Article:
How do you write the determinant of a matrix in LaTeX?

If A is a matrix, then the matrix determinant is denoted by the following three expressions.

Matrix determinant is denoted by three different expressions. Which is given in this image.

Latex has \det command for det(A) expression. Writing direct det in math mode will change the font of the expression which is not the right approach.

\documentclass{article}
\begin{document}
   $$ \det(A) $$
   $$ \det A $$
   % This is not best practis
   $$ det A $$
\end{document}

Output :

Determinants are described as the output in this image.

However, if you type det in the \mathrm command, the font will not change. There may be a problem with light spaces between expressions and matrix names, which can be fixed using \,.

\documentclass{article}
\begin{document}
   % This is not best practis
   $$ det A $$
   % But use \mathrm command 
   $$ \mathrm{det}A $$
   % Use \, for space
   $$ \mathrm{det}\,A $$ 
   $$\det A$$
\end{document}

Output :

Determinants are described as the output in this image.

All such functions or expressions in mathematics are defined by \mathrm{function}\, syntax in the latex library. Then you can use Direct as a command.

There are multiple commands for the absolute value symbol. Of course, you can use the single bar of your keyboard. In the following output, you can use what seems to be your best practice, and the only difference is in the space.

\documentclass{article}
\usepackage{amsmath}
\begin{document}
   $$ |A| = \det A $$
   $$ \mid A \mid = \mid B \mid $$
   $$ \lvert A \rvert = -\lvert C \lvert $$
\end{document}

Output :

use absolute value symbol for matrix determinant.

In the case of matrix determinants, the elements of the matrix will be bound by a single vertical bar. For this, you need to use the vmatrix argument in the matrix environment.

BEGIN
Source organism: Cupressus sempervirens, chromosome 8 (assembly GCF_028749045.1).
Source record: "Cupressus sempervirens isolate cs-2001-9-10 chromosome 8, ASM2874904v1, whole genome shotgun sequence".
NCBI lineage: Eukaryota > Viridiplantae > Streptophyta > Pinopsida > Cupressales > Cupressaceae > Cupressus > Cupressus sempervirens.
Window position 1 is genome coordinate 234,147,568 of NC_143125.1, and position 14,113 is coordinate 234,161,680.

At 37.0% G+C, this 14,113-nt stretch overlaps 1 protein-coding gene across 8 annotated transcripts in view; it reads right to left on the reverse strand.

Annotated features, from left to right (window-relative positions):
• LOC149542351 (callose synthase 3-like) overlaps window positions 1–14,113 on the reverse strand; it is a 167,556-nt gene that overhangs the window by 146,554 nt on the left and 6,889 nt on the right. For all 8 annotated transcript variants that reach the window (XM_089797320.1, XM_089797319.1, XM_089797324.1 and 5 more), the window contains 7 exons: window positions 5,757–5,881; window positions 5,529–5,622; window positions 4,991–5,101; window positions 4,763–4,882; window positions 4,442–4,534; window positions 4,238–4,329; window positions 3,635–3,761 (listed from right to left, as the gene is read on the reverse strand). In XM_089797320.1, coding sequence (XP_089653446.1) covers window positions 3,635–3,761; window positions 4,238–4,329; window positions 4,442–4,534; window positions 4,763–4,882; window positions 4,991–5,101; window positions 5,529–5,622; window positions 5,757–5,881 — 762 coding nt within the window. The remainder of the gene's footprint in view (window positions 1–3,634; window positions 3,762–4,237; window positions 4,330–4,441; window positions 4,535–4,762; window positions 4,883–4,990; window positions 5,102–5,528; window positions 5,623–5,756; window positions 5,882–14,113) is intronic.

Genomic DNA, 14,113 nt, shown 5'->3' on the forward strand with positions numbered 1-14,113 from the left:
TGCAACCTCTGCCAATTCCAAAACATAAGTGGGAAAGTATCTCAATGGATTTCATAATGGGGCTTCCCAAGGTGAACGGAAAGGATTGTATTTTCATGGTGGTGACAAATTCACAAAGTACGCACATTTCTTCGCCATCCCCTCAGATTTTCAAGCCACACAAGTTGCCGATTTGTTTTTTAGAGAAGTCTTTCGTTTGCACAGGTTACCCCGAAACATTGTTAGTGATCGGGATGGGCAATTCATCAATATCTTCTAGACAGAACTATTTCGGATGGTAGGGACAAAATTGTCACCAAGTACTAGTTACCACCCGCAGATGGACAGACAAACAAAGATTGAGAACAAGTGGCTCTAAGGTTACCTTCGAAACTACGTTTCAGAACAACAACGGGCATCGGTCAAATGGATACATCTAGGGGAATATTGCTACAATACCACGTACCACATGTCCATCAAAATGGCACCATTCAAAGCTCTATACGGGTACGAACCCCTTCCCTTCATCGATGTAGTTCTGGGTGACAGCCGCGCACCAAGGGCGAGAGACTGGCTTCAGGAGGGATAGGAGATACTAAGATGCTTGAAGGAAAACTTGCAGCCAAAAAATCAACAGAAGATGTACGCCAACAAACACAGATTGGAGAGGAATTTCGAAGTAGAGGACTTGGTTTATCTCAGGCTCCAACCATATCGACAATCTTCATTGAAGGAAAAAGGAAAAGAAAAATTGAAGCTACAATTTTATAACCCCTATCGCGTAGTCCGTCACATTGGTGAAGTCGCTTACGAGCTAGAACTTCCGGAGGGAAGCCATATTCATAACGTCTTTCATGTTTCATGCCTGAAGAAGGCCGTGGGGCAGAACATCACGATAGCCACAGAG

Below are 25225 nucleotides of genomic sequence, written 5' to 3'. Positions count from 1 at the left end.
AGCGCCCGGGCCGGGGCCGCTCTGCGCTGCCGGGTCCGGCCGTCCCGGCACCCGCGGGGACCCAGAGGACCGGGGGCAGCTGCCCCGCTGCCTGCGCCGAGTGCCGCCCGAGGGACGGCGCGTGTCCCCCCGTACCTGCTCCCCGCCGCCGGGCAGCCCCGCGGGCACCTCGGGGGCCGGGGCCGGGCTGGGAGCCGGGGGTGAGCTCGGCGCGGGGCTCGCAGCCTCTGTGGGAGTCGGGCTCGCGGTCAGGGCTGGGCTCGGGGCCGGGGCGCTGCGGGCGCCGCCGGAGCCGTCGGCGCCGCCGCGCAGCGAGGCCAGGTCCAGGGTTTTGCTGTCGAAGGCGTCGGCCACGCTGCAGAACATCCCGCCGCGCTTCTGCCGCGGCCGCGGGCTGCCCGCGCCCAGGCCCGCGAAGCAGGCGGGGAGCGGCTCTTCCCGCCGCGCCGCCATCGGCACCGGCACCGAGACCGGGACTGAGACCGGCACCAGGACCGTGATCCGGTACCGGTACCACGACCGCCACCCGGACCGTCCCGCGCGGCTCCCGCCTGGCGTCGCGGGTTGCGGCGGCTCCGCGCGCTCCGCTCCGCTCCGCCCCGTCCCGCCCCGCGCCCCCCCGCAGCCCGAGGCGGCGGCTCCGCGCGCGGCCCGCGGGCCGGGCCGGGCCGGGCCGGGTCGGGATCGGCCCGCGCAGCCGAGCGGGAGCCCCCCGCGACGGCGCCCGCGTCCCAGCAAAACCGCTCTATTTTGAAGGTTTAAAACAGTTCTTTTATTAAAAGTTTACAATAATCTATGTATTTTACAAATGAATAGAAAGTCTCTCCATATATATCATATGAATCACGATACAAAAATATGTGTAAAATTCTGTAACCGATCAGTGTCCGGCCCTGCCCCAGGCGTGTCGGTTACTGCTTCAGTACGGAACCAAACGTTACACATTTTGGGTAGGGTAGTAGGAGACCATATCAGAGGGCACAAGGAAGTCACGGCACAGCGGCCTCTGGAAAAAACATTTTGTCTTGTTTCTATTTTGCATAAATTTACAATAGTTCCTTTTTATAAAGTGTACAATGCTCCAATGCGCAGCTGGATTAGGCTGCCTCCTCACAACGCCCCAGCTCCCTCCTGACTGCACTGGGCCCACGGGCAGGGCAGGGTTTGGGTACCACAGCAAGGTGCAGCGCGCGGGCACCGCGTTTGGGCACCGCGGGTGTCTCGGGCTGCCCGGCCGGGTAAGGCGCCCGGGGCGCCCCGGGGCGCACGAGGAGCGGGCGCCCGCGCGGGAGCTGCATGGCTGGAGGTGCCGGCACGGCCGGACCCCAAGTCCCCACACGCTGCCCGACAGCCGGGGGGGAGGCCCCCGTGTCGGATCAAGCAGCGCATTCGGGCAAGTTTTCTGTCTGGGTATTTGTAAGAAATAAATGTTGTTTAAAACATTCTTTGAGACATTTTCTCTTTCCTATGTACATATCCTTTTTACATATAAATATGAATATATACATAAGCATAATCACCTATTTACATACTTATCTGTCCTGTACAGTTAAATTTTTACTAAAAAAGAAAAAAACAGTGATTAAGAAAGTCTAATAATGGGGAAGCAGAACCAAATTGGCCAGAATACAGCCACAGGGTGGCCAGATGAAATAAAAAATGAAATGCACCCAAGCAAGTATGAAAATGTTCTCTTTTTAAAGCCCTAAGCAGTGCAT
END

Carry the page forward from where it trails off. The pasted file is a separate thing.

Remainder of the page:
\documentclass{article}
\usepackage{amsmath}
\begin{document}
 $$
\det\begin{pmatrix}
     a_{11} & a_{12} & a_{13}\\ 
     a_{21} & a_{22} & a_{23}\\
     a_{31} & a_{32} & a_{33} 
\end{pmatrix} 
  =
\begin{vmatrix}
     a_{11} & a_{12} & a_{13}\\ 
     a_{21} & a_{22} & a_{23}\\
     a_{31} & a_{32} & a_{33} 
\end{vmatrix}
 $$
 
 $$ 
   = a_{11}\begin{vmatrix} a_{22} & a_{23} \\ a_{32} & a_{33} \end{vmatrix} 
   + a_{12}\begin{vmatrix} a_{23} & a_{21} \\ a_{33} & a_{31} \end{vmatrix} 
   + a_{13}\begin{vmatrix} a_{21} & a_{22} \\ a_{31} & a_{32} \end{vmatrix}
 $$
\end{document}

Output :

Use amsmath package for matrix environment.

And for this environment above, you must import the amsmath package, because there is no default presence in latex.

You will hardly be familiar with the physics package! In this case, I would recommend using the physics package. Because without using the environment you can use the matrix elements in the predefined \mdet command of this package.

\documentclass{article}
\usepackage{physics}
\begin{document}
  $$ \det X = \mdet{a & b & c\\ d & e & f \\ g & h & i} $$
  $$ \det\mqty(\dmat{1,1,1}) = 1 $$ 
  $$ \mdet{ A & B \\ C & D } = \det(AD-BC) $$ 
\end{document}

Output :

Use physics package for \mdet command.

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